Emmy Win for Philip Glass, La Jolla Symphony Documentary

(PRESS RELEASE) LA JOLLA, CA— UCSD-TV took home the Emmy Award in the Entertainment-Program or Special category for “La Jolla Symphony & Chorus: Philip Glass’ Cello Concerto.” UCSD-TV’s Arts and Humanities producer John Menier accepted the award — his fifth career Emmy win and UCSD-TV’s thirteenth — at the June 13 ceremony in downtown San […]

(PRESS RELEASE) LA JOLLA, CA— UCSD-TV took home the Emmy Award in the Entertainment-Program or Special category for “La Jolla Symphony & Chorus: Philip Glass’ Cello Concerto.” UCSD-TV’s Arts and Humanities producer John Menier accepted the award — his fifth career Emmy win and UCSD-TV’s thirteenth — at the June 13 ceremony in downtown San Diego.

The award-winning program features La Jolla Symphony & Chorus’ North American premiere of Glass’ “Cello Concerto” and interviews with renowned cellist Wendy Sutter, conductor Steven Schick, and the composer himself.

UCSD-TV and La Jolla Symphony & Chorus have created an ongoing partnership to produce programs that showcase performances and behind-the-scenes interviews with the artists. Two new programs will debut on UCSD-TV in July, including Evan Ziporyn’s “Frog’s Eye” with Tijuana-based dance troupe Lux Boreal, and “Passion,” featuring Elgar’s “Cello Concerto” with guest cellist Maya Beiser. Broadcast information is available at www.ucsd.tv/lajollasymphony.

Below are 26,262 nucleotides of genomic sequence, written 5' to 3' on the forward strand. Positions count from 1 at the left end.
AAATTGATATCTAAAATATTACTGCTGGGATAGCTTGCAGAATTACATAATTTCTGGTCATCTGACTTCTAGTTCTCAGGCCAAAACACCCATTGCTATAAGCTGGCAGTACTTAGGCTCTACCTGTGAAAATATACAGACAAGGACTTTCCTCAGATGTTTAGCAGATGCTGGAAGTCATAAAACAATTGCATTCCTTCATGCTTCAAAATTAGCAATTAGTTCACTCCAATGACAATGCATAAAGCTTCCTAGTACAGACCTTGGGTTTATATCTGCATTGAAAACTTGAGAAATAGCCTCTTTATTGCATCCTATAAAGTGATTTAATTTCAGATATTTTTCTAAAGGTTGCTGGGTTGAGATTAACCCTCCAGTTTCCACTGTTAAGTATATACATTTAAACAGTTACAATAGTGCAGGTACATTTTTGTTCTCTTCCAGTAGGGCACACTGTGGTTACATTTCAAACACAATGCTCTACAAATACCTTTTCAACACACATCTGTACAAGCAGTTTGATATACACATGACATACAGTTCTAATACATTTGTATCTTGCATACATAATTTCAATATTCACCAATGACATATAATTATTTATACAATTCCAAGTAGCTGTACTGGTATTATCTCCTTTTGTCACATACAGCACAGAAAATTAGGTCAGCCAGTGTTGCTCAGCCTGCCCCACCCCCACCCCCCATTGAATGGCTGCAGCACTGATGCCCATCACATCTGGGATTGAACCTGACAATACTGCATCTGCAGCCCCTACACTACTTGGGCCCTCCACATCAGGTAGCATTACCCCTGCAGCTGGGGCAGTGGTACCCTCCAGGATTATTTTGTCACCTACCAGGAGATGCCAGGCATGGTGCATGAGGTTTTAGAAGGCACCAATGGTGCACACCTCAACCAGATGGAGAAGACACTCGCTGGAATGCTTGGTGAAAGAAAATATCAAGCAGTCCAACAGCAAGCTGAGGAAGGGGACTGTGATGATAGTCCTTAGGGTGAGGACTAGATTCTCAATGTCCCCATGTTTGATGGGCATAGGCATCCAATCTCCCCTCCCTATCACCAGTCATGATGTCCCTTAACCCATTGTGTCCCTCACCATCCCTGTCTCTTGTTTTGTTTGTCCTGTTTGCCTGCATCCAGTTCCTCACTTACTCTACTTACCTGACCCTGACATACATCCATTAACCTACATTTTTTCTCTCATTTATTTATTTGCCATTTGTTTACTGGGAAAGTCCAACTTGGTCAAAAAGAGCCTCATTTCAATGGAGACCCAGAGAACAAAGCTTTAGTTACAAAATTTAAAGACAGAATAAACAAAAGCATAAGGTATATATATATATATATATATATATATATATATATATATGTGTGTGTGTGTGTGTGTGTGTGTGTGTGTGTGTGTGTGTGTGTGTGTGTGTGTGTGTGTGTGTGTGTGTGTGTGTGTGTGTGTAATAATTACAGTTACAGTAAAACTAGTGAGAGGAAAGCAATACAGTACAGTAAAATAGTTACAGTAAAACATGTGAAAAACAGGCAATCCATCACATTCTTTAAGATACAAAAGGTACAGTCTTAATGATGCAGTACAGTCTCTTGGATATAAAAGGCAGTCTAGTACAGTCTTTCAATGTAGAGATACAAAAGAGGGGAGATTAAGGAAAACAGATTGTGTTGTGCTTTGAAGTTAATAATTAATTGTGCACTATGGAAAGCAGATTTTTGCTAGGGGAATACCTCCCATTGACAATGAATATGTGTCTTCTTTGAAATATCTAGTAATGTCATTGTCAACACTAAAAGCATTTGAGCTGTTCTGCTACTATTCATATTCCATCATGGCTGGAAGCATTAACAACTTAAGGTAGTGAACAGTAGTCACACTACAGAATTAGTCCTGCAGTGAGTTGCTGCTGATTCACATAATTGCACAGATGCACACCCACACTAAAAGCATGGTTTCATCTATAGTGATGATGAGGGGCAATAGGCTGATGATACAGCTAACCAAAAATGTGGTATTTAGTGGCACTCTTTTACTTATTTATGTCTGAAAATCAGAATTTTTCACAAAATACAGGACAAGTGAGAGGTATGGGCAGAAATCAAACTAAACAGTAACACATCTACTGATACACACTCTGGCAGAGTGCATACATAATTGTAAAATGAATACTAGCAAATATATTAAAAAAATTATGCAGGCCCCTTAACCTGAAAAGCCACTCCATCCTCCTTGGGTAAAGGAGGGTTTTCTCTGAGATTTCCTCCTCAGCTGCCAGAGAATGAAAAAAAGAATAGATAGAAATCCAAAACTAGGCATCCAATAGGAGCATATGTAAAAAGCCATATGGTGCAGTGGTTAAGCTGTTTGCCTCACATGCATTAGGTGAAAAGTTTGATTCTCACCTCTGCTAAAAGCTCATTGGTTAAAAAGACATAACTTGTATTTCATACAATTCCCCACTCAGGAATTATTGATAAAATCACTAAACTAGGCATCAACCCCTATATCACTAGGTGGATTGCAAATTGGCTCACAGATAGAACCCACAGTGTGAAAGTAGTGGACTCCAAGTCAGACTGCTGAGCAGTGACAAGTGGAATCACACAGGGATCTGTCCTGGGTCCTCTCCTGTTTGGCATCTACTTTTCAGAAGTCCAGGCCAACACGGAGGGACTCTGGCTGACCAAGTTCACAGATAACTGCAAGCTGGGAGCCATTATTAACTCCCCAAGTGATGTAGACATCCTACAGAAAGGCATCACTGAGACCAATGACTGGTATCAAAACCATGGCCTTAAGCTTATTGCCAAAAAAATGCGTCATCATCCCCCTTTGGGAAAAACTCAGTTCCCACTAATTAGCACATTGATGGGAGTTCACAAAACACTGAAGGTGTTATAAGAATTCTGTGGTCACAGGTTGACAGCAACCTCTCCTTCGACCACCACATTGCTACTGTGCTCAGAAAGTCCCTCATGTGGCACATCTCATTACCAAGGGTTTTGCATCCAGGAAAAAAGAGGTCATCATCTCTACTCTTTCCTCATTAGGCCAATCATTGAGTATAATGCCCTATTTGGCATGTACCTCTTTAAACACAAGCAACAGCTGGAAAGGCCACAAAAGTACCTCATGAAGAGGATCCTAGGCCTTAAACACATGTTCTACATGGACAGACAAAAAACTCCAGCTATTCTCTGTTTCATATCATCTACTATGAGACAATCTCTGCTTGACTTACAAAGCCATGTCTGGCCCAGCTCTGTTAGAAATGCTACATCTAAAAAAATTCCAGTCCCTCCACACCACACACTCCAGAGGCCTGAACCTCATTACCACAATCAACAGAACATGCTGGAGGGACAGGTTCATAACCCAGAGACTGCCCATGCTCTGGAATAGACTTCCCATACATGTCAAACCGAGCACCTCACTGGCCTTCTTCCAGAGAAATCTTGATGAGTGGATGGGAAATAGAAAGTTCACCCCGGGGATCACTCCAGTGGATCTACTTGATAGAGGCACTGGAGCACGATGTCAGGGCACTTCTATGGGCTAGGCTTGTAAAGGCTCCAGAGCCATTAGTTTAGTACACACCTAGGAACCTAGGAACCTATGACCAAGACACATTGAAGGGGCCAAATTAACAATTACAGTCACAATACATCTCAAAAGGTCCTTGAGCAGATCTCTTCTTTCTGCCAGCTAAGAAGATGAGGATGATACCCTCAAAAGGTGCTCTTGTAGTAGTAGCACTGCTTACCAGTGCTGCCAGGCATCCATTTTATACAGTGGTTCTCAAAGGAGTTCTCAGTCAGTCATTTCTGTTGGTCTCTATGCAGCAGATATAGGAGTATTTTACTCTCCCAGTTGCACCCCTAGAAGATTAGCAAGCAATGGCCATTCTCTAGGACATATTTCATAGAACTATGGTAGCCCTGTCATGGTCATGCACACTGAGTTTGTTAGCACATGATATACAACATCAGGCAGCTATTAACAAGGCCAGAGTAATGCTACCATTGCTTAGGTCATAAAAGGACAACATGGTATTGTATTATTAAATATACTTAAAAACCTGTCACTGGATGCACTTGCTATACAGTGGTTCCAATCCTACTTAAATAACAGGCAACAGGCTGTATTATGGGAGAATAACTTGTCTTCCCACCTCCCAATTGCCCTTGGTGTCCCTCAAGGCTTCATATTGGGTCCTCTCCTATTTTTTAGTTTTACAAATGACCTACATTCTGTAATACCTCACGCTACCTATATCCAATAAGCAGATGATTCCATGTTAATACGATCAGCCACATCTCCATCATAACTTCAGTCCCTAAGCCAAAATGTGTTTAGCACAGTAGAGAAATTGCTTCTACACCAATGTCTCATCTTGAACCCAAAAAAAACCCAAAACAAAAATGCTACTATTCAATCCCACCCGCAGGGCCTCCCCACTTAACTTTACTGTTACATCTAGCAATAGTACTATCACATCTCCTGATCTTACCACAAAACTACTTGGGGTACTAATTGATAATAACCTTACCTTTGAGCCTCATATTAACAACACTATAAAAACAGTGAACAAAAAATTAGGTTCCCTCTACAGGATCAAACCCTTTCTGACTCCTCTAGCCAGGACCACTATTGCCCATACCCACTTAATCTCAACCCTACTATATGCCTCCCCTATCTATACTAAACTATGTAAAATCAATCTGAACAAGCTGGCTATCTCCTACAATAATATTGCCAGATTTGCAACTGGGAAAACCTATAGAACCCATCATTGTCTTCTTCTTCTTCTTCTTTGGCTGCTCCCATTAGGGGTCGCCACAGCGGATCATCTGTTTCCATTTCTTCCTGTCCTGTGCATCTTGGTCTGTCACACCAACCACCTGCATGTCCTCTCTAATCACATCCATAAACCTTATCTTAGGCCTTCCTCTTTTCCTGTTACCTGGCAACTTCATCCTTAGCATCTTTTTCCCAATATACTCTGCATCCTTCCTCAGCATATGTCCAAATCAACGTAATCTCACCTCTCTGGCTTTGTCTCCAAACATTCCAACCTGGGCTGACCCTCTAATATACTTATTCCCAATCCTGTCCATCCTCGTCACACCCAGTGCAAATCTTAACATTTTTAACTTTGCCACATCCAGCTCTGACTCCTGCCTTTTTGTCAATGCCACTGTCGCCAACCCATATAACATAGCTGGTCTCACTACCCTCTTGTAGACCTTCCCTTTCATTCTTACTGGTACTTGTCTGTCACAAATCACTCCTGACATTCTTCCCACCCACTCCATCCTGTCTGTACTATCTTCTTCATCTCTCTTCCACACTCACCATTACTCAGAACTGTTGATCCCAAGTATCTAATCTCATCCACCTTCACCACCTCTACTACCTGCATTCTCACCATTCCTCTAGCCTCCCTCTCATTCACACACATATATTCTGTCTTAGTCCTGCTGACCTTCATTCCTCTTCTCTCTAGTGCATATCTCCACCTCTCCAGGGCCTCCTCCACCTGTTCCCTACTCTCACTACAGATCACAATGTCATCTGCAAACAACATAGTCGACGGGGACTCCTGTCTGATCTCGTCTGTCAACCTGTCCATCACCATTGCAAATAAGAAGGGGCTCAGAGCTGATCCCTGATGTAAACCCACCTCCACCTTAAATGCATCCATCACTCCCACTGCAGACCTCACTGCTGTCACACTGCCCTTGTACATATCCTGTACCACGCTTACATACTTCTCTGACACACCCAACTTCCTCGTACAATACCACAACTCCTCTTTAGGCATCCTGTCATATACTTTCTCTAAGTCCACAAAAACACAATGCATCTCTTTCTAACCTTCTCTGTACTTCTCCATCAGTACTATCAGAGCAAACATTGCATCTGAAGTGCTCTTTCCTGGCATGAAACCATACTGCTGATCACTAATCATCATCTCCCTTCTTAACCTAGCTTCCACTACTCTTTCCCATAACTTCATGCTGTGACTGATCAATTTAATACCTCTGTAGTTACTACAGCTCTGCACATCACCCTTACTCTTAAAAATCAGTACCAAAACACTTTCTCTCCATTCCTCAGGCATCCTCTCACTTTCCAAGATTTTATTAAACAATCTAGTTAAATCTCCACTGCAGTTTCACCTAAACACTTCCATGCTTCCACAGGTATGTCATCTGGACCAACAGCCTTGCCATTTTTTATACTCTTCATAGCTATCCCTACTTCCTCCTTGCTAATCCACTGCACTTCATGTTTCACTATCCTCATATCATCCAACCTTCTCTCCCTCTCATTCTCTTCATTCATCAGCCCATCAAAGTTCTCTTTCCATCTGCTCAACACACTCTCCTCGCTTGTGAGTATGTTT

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Writer's Symposium By The Sea 2009, Interview with Dean Nelson

Now in its 14th year, the Point Loma Nazarene University Writer’s Symposium By The Sea has become a great resource to learn about the craft of writing from some of the country’s premiere authors. Host Dean Nelson gives up the inside scoop on 2009’s theme of “Writing Beyond Boundaries.”